Wavepool – Why is the landscape a potent subject matter for you?
Wouter Van de Voorde – Landscape is a malleable substance when viewed through a viewfinder. Very sparse landscapes speak to me especially. Moving from Belgium to Australia has pushed me even more towards this subject. There is more landscape here than anything else. In remote places the isolation is really overwhelming, these feelings and atmospheres I try to translate in my pictures.
Wavepool – Having been a painter originally, I’m curious how the switch to photography happened for you. When did you realize a change was needed? Do you still paint?
Wouter Van de Voorde – I never felt like I needed to change from painting to photography, I don’t even think that there was even a switch. The photography stuff just started with moving to Australia, I was documenting my new life on the other side of the world and publishing images on my blog. Gradually the images became more autonomous. But in essence I’m just a painter with a camera. I never fully denounced painting.
In recent times I have picked up a paintbrush a few times and found it rather enjoyable. A couple of weeks ago I demolished an old wardrobe and recycled some of the wood which I have prepared to be painted on. Unsure what that will lead to at this point.
Wavepool – How does your background in painting influence your photographs? Do you think your understanding of the photographic process is different because of it?
Wouter Van de Voorde – I’m sure my background in painting has been a huge influence in my work. Color for starters is my main obsession, probably one of the reasons I rarely do any black and white photography. When I was painting ‘en plein air’: being outside with canvas and easel, I was really focused on reproducing colors as close as possible to what they appear in reality. This is still the case with my photography, although the oil paint has been swapped with digital scans of color negatives… I am not trying to make painterly images, I think I just do because it’s in my blood.
Wavepool – Who or what are some significant influences?
Wouter Van de Voorde – Living in Flanders and studying in Ghent, you get used to a never-ending exposure to centuries of amazing art. Especially early renaissance painting, the Flemish Primitives, Brueghel, Rubens, Van der Weyden, etc. The list doesn’t end there.
When I was 15 I went to a large Mondrian retrospective in the Hague. To this day Mondrian is a huge influence in my work, not as a reference in how he constructed his abstracts, but more so in the way his entire body of work flows like a living organism. The key thing for me is authenticity, Mondrian, who is most known for his abstracts with primary colors, did not just wake up one day and decided to paint a bunch of lines with colored squares. He started out as a landscape painter and slowly distillated his way into abstraction. I feel that as an artist you need to develop your own world and way of viewing things, the more organic this process the more valuable. It’s too easy to just jump on the latest hype and milk that for what it’s worth.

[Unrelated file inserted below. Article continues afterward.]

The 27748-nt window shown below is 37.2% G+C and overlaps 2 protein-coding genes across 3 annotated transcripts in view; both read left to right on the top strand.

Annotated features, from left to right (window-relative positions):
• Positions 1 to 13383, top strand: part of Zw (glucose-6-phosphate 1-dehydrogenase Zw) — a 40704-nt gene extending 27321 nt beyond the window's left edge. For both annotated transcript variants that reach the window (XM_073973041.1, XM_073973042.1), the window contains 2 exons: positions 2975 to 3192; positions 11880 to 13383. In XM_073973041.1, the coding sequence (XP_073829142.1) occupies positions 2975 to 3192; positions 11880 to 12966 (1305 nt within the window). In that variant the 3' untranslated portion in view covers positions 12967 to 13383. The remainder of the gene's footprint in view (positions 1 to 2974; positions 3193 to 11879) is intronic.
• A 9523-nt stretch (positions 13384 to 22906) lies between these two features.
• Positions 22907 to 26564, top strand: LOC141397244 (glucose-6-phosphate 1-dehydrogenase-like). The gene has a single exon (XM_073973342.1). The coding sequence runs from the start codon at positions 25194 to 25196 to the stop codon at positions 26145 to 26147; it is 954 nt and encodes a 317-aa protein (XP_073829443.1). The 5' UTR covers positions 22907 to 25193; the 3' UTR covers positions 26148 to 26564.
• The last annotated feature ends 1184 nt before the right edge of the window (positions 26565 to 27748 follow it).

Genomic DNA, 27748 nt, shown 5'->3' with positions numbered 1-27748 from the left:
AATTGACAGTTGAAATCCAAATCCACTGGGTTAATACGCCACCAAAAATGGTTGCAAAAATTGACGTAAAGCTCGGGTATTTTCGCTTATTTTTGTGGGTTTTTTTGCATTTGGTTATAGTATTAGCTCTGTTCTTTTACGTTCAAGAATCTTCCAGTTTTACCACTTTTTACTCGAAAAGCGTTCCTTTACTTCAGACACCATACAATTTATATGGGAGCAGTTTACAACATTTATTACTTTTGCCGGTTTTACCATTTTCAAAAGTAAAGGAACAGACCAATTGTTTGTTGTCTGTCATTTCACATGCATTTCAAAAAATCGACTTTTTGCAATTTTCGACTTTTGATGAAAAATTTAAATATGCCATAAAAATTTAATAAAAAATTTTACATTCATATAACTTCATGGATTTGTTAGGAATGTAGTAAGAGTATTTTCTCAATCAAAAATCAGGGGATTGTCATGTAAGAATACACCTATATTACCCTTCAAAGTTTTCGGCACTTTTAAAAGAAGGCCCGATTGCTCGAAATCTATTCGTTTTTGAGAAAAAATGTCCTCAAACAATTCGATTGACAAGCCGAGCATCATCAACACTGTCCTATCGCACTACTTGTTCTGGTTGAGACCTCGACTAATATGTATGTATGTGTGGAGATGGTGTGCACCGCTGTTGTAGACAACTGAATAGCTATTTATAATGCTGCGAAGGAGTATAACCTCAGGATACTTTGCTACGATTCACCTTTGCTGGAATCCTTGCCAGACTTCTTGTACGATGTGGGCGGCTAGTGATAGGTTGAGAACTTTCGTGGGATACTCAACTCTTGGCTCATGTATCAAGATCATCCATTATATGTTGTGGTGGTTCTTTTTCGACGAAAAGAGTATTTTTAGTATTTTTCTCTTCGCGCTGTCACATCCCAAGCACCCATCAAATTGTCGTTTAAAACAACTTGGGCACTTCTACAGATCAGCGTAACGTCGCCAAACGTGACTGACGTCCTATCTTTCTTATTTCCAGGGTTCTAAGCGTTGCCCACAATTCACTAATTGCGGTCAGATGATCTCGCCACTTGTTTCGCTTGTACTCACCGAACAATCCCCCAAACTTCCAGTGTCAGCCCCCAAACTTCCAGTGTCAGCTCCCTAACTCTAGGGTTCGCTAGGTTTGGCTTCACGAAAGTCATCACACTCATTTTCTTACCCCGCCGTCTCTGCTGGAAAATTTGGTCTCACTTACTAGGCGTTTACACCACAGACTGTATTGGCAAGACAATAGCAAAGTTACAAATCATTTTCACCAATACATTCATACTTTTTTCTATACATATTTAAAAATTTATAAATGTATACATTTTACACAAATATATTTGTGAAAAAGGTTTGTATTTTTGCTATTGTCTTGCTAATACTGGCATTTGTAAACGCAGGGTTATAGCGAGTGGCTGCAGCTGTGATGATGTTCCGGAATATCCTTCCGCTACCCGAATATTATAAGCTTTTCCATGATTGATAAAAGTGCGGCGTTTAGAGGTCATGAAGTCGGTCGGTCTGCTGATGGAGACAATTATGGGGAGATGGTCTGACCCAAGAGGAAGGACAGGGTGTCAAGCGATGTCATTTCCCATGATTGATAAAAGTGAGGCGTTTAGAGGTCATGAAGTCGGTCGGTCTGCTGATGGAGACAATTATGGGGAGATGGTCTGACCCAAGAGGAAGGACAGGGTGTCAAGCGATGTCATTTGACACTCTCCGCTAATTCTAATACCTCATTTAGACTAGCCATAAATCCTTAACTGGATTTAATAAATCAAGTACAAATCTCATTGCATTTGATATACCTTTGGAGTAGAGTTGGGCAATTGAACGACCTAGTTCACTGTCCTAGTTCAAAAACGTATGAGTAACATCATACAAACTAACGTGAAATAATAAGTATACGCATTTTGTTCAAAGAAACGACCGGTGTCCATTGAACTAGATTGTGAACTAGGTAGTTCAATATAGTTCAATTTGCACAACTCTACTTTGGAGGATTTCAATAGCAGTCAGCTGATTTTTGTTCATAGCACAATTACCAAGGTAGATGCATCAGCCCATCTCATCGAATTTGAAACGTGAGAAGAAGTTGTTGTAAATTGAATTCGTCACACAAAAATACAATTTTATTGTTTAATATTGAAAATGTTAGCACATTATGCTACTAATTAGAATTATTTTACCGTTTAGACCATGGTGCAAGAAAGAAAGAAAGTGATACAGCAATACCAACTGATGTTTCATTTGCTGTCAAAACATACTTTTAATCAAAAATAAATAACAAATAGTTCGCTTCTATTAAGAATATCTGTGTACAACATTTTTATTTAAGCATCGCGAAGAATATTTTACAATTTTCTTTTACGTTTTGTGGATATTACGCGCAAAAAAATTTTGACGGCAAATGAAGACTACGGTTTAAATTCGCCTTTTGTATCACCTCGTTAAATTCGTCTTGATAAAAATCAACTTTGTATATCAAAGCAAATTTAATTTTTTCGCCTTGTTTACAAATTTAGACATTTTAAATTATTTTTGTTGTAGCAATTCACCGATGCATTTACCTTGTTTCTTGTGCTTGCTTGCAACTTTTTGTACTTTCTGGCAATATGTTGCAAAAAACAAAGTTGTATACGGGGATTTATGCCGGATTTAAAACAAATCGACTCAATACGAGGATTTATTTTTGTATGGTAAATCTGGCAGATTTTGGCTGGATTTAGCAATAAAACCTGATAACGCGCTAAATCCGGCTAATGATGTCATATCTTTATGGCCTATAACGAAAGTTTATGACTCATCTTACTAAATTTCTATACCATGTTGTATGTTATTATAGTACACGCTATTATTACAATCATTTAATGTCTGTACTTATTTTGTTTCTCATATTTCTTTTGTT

I am basically doing something very similar in my photographs now than what I was doing in painting more than 15 years ago.
Wavepool – Do you photograph with the intention of developing projects or are you more concerned with singular images?
Wouter Van de Voorde – I photograph with the intention to photograph. Photography is a goal in itself. That said I believe I work on images in a very singular way. I firmly believe that each image should be strong enough to stand on it’s own. This doesn’t mean that it can’t fit in a larger context like a series, an exhibition or a publication. Most series on my website are collections of data about some locations. I’m not trying to tell a carefully outlined story.
Wavepool – Do you have anything new currently in the works?
Wouter Van de Voorde – I’m currently working on two books, one book is bundling images made at the illustrious Wasteland, a stretch of no man’s land where a bunch of people regularly meet up to race beaten-up old cars in the dirt, while being dressed-up as characters from a Mad Max movie. This book will include besides images by yours truly, photographs from the hand of my mate Jamie Hladky and Melbourne photographer William James Broadhurst. This publication should be available for purchase towards the end of this year.
Simultaneously I’m working on another publication containing an eclectic range of pictures shot between 2011 and 2013. This book will contain writing by UK based writer/photographer Alexander Norton. This book should equally be available for pre-order early next year.
In February I have a solo exhibition of my (Hume) Sunrise series at the Color Factory in Melbourne as part of the Australian Photobook festival.
To see more, please visit Wouter’s website.